Photo Credit: PennDOT(CANADENSIS, Pa.) -- The suspect in the shooting of two Pennsylvania state troopers is a sharpshooting survivalist who specifically targeted cops and was out for mass murder, authorities said.
Suspect Eric Matthew Frein, 31, from Canadensis, Pennsylvania, practices survivalism -- the ability to survive without the help of government or society, and often storing food and guns, Pennsylvania police said Tuesday.
"He has made statements about wanting to kill law enforcement officers and also to commit mass acts of murder," State Police Commissioner Frank Noonan said at a news conference when he revealed Frein's name. "What his reasons are, we don't know. But he has very strong feelings about law enforcement and seems to be very angry with a lot of things that go on in our society."
A massive manhunt is on in the rural forest area of eastern Pennsylvania to find Frein, who was charged Tuesday with first-degree murder, homicide of a law enforcement officer and other offenses. Police describe him as approximately 165 pounds, about 6-feet-1, and with blue eyes.
Noonan said he is still armed and is "extremely dangerous."
"We don't know where he is," Noonan said.
Cpl. Bryon Dickson, 38, was killed and Trooper Alex Douglass, 31, was wounded when a gunman opened fire during a shift change before slipping away, police said.
Lt. Col. George Bivens addressed the shooter directly at a separate news conference on Monday.
"You're a coward," Bivens said. "You committed this spineless act and you did it from a place of hiding and then ran."
A resident who was walking his dog two miles from the barracks spotted a vehicle submerged in a pond and alerted authorities, who matched shell casings found in the car to ones also found at the shooting scene, Noonan said.
The vehicle is a Jeep registered to Frein's father but owned by his parents, they told police.
Authorities said that multiple school districts in the area of Pennsylvania's Pocono Mountains will be closed on Wednesday while they search for Frein.
David Lee/iStockphoto/Thinkstock(NEW YORK) -- Yet another sponsor of the National Football League spoke out on Tuesday about the league's fumbling of the Ray Rice and Adrian Peterson situations that have stirred up controversy in recent weeks.
"We are disappointed and increasingly concerned by the recent incidents that have overshadowed this NFL season," said the statement from Anheuser-Busch, the league's official beer sponsor. "We are not yet satisfied with the league's handling of behaviors that so clearly go against our own company culture and moral code." The company also says that it shared those concerns with the league.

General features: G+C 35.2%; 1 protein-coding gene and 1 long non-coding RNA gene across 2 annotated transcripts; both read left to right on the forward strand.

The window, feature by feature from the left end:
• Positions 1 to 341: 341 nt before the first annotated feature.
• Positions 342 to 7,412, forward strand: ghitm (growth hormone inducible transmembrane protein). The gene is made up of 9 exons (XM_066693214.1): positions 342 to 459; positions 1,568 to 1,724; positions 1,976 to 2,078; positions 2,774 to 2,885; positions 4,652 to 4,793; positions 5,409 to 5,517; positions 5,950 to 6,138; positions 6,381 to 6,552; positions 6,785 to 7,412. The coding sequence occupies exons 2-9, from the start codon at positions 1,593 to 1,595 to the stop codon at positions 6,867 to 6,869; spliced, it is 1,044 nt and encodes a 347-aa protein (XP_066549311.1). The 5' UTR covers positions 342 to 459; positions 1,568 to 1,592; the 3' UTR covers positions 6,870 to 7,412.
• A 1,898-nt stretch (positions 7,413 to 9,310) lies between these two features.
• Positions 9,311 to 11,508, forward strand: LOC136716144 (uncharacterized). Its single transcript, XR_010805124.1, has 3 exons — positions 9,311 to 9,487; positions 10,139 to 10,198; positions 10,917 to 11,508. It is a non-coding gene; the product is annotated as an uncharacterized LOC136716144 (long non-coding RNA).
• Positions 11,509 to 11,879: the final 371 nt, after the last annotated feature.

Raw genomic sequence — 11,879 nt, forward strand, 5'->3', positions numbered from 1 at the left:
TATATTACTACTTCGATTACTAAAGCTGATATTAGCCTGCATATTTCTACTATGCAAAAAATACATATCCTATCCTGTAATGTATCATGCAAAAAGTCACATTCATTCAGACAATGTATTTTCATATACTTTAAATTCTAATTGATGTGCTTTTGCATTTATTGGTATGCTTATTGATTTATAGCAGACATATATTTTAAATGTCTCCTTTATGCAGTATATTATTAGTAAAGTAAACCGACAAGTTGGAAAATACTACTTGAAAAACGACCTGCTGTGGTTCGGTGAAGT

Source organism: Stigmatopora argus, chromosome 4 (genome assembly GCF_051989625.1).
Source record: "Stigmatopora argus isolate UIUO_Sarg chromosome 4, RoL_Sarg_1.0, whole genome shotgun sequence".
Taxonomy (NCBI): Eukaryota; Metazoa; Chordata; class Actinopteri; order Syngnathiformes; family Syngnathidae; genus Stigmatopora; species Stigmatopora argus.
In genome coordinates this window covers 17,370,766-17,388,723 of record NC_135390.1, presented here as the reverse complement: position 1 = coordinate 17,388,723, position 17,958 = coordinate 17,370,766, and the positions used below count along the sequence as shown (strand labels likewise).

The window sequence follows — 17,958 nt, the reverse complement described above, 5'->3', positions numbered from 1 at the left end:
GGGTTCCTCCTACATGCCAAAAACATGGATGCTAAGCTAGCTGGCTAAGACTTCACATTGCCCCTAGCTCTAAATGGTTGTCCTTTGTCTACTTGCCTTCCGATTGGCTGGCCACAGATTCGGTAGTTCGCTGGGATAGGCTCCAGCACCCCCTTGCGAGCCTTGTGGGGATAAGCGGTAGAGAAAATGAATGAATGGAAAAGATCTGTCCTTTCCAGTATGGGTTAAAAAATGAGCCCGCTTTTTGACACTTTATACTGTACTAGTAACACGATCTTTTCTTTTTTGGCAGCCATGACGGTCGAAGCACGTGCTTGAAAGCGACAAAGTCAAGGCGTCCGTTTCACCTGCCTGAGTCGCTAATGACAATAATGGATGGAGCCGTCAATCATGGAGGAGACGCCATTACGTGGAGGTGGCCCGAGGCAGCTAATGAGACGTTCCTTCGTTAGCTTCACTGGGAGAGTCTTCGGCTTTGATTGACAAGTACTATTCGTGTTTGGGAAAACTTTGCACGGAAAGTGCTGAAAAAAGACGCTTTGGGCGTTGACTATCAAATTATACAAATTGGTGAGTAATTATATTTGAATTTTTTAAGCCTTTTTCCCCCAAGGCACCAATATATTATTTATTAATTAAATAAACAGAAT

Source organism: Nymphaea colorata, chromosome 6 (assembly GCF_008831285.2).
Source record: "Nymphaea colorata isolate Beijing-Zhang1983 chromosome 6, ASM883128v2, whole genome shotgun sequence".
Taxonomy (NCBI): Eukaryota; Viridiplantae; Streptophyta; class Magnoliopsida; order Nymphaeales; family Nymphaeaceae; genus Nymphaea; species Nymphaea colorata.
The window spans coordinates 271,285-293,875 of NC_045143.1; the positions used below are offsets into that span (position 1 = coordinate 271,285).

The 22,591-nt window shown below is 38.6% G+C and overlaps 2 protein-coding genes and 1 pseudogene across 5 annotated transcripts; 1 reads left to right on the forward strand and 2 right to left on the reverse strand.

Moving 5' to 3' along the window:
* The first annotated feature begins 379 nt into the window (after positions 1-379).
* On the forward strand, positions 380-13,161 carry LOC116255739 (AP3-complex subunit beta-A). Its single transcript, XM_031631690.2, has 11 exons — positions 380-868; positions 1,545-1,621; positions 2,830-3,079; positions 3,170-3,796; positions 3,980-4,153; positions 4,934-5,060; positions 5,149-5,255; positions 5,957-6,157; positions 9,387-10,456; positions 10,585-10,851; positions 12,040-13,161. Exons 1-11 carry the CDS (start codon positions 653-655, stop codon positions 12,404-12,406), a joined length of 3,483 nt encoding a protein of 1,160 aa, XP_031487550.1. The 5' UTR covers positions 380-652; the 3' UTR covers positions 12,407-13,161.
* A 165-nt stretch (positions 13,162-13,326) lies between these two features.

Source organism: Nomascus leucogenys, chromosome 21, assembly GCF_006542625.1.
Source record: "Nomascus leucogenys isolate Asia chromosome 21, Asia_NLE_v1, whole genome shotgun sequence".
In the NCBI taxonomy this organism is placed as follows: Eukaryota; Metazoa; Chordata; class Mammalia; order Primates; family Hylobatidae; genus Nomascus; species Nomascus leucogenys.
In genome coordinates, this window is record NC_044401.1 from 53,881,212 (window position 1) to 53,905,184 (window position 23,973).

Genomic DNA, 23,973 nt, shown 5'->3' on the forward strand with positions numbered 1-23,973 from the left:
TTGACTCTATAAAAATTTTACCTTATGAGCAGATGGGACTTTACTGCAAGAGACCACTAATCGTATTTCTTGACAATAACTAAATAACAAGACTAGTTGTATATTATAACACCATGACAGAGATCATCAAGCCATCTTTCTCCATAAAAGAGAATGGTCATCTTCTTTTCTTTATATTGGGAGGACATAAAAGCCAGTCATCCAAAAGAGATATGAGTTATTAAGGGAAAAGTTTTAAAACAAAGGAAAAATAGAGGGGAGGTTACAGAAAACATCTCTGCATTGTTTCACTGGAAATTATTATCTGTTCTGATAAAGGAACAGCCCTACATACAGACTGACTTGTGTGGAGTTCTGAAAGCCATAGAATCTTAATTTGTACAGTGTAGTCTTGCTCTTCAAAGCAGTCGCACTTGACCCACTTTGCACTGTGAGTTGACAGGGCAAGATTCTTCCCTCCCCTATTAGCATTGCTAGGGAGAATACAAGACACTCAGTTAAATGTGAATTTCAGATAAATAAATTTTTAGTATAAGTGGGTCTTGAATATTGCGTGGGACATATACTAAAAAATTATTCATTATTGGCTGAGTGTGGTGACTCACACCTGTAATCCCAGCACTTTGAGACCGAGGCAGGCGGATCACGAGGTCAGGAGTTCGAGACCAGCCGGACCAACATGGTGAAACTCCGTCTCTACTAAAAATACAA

The NFL responded to Anheuser-Busch's statement, with spokesman Brian McCarthy saying that the NFL is, "taking action and there will be much more to come."
Cynthia Hogan, former Deputy Assistant to the President and Counsel to the Vice President of the United States, was named the NFL’s Senior Vice President of Public Policy and Government Affairs on Tuesday.
Ray Rice was initially suspended for two games following an incident in which he allegedly punched his fiancee in an elevator at an Atlantic City, N.J. casino. Only after video from inside the elevator was released by TMZ, did NFL Commissioner Roger Goodell extend the suspension and the Baltimore Ravens cut Rice.
On Tuesday, the NFL Players Association filed an appeal of the extended suspension on Rice's behalf, asking for a neutral arbitrator to make a ruling.
Peterson was inactive this past week after allegations of child abuse arose stemming from an incident involving one of his children. He has not been suspended by the league, but he was reactivated by the Minnesota Vikings on Monday.
Last week, PepsiCo and Campbell Soup Company both issued statements that were critical of the league's handling of the Ray Rice situation.
BrianAJackson/iStockphoto/Thinkstock(ROCHESTER, N.Y.) -- A Rochester man was indicted on Tuesday on charges that he attempted to provide "material support" to the Islamic State of Iraq and Syria (ISIS) and tried to kill current and former members of the U.S. military, among other accusations.
The U.S. Department of Justice released a statement on Tuesday charging Mufid Elfgeeh, 30, with three counts of attempting to provide material support and resources to ISIS, one count of attempter murder, one count of possessing firearms equipped with silencers in furtherance of a crime of violence, and two counts of receipt and possession of unregistered firearm silencers. "We will remain aggressive in identifying and disrupting those who seek to provide support to [ISIS] and other terrorist groups that are bent on inflicting harm upon Americans," said U.S. Attorney General Eric Holder.
Court records indicate that Elfgeeh is accused of attempting to assist three people in traveling to Syria with the intent to join and fight on behalf of ISIS. He also is accused of planning to shoot and kill military members who had returned from Iraq. As part of that plot, Elfgeeh allegedly purchased weapons from a confidential information.
NASA(HOUSTON) -- NASA awarded contracts Tuesday to Boeing and Elon Musk's SpaceX to ferry astronauts to and from the International Space Station, signalling the agency's return to manned space launches after the end of the space shuttle program.